YOUNG girls who play sport and take part in extracurricular activities are far less likely to start smoking, research has revealed.
A survey of girls aged 11 to 14 year found building confidence in young women – by playing more sports and games – could reduce the likelihood of them taking up smoking.
In Wales, the average age at which children start to smoke is 12 years old. In north Wales, the percentage of 11 to 16-year-olds who smoke more than once a week is 5 per cent for boys and higher for girls at 10 per cent.
Developed in Wrexham, social media campaign “Girls with Dreams” aimed to raise aspirations and build teenage girls’ confidence. Over a four month period, the project surveyed almost a quarter (21 per cent) of 11-14 year-olds living in the area.
Director of public health for Betsi Cadwaladr University Health Board Andrew Jones said: “The Girls with Dreams campaign is about getting girls to dream big and helping them to understand that nicotine addiction can hinder their future aspirations. The girls who took part in the evaluation survey at the end of the campaign said they had no intention of smoking or vaping – now the project will be rolled out to the rest of north Wales.”
“We will encourage local authorities and schools to understand their current participation levels of girls in extra curricular activities and to re-market their offer to increase uptake in partnership with young girls -this is especially important in deprived areas where smoking prevalence is higher.”
“It’s key that young people don’t see adults smoking so we want all schools to implement a smoke free gates policy – so parents don’t smoke within close proximity to the school gate.”
A campaign developed by daughters of parent smokers called “Quit for you, Quit for them” is also being launched in north Wales , encouraging young girls to tell their parents they don’t want them to die from smoking.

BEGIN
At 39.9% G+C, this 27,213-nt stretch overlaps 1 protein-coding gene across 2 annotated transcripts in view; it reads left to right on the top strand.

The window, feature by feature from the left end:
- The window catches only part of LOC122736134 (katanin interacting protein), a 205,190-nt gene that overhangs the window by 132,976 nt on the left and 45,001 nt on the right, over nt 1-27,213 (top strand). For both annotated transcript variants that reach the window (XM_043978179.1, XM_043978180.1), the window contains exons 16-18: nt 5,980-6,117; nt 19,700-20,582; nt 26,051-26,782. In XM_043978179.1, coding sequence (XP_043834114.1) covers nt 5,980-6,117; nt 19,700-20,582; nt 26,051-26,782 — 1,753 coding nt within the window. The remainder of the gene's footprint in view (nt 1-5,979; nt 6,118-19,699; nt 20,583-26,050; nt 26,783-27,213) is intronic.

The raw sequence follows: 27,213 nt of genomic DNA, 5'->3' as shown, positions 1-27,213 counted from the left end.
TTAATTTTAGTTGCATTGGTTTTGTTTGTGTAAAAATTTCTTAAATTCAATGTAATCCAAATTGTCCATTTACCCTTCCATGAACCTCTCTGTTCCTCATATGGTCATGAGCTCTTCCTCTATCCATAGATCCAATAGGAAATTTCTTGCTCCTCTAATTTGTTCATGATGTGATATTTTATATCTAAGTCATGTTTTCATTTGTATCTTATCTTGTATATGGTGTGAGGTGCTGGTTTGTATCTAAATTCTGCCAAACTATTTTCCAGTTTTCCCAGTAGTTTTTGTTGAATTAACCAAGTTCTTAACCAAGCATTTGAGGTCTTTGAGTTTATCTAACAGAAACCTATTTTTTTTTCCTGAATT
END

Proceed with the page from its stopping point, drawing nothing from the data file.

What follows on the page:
The report comes from Social Change UK, which was commissioned by Public Health Wales on behalf of the north Wales Tobacco Control Alliance. It surveyed 11 and 12 year-old girls living in north Wales about their attitudes towards people who smoke and awareness of the dangers of smoking.
The research found that two per cent of 11-12 year old girls smoke, with prevalence rising to five per cent in some communities. It also found that young people find e-cigarettes highly appealing and their use is widespread. Girls as young as 11 and 12 have experience of using e-cigarettes and obtain them easily from friends, parents, shops and pizza places.
Coun Michael Williams, lead member for children’s services and education for Wrexham Borough Council hailed the campaign.
He said:”This is excellent news and shows what can be achieved by working in partnership to target specific age groups. It is vitally important that all children and young people have positive aspirations and are given every opportunity to achieve their full potential”.